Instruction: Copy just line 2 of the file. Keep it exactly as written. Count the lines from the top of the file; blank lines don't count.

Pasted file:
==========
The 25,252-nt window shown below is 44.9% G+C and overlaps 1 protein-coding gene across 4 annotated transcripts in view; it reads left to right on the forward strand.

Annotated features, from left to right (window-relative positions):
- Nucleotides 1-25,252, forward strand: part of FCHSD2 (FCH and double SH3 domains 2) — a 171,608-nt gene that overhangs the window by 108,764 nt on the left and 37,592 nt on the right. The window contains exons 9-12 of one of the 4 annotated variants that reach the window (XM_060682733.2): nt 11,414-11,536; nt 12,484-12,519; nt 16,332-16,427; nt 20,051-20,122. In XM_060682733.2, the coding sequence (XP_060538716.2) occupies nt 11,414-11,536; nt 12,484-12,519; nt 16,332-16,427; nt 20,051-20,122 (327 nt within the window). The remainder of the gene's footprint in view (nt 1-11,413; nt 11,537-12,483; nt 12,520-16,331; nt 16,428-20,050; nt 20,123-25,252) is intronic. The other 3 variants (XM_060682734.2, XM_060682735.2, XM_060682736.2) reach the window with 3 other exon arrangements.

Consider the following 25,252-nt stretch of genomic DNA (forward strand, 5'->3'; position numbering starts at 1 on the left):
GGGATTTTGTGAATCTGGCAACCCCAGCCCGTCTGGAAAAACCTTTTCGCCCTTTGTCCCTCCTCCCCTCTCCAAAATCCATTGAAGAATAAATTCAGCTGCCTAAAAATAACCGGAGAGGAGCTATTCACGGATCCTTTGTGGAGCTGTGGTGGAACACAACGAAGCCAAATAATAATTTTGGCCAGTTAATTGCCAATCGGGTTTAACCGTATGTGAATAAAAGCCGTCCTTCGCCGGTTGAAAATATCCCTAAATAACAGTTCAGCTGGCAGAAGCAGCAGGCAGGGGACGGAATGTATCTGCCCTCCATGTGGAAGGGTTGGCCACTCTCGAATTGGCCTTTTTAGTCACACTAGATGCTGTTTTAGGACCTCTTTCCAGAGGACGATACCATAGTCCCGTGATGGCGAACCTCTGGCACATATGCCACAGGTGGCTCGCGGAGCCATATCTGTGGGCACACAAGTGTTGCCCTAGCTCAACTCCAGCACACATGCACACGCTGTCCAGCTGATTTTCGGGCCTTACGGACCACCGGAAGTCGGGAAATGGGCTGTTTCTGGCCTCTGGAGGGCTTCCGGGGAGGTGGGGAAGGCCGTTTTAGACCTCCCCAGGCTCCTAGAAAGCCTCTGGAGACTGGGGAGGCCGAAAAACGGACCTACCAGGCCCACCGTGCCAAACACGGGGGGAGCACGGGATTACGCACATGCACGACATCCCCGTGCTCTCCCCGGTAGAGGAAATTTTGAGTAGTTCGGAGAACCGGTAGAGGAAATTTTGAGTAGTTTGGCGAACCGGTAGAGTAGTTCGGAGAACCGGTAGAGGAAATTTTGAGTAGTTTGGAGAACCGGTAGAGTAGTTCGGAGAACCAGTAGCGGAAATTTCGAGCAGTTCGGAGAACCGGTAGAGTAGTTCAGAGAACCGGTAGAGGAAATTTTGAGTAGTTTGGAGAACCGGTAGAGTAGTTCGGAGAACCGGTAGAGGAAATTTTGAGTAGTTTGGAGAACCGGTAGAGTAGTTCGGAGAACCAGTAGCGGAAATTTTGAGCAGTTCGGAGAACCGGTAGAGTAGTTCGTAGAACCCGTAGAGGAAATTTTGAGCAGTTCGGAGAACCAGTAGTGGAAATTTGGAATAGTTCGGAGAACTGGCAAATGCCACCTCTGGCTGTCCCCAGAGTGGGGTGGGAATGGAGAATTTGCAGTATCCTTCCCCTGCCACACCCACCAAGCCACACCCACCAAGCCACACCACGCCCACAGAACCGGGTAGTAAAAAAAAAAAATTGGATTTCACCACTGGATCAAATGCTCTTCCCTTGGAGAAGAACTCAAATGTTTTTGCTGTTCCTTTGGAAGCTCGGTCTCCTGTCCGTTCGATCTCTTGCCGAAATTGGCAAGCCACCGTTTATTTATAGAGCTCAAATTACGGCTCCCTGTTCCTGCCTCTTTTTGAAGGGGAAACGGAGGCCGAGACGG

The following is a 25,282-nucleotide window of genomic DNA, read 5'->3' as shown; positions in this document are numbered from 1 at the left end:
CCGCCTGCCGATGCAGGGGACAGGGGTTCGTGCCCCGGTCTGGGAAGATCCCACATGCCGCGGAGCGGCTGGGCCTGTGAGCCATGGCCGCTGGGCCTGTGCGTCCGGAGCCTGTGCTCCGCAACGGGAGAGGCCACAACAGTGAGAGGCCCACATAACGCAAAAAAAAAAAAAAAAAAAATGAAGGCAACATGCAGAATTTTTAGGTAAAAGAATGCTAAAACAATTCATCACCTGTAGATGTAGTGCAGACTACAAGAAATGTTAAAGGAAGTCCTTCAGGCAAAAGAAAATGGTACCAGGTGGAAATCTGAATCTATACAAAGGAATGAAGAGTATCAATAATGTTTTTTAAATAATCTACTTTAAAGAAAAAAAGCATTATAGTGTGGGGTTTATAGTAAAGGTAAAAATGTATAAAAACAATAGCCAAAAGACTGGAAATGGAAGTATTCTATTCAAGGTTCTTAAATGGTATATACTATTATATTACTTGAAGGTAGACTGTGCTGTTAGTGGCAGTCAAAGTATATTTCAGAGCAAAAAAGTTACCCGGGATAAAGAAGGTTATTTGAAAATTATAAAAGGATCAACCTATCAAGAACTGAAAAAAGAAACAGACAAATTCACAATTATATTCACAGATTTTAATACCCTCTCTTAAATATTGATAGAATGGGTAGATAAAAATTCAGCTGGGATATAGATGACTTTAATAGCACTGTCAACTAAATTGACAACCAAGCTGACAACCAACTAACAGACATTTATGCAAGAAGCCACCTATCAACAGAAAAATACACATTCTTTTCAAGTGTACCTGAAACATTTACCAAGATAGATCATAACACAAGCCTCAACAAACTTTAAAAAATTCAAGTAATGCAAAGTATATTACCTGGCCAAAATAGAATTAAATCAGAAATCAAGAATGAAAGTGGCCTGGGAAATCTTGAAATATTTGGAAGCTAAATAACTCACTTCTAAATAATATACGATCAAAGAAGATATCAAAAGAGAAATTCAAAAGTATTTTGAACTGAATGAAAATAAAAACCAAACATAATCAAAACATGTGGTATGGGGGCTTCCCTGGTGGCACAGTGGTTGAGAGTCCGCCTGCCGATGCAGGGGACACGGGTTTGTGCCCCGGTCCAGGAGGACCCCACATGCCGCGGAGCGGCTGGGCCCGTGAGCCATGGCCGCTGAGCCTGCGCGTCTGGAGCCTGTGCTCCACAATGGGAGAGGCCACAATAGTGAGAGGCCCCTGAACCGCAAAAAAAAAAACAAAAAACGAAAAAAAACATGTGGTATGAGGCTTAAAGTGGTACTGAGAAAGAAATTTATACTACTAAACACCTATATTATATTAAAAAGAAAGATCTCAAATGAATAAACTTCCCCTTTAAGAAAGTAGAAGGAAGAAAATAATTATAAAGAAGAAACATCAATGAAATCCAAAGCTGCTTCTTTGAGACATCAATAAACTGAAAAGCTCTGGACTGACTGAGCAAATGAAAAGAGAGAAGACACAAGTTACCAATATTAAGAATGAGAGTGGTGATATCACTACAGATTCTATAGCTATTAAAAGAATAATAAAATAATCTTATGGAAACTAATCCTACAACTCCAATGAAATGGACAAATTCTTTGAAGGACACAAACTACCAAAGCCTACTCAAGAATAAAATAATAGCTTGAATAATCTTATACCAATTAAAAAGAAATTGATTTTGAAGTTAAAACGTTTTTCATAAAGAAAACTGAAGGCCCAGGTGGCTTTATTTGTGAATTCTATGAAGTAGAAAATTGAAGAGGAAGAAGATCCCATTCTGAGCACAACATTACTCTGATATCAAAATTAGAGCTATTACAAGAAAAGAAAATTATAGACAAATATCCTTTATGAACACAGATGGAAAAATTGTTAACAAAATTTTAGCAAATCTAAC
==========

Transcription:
Annotated features, from left to right (window-relative positions):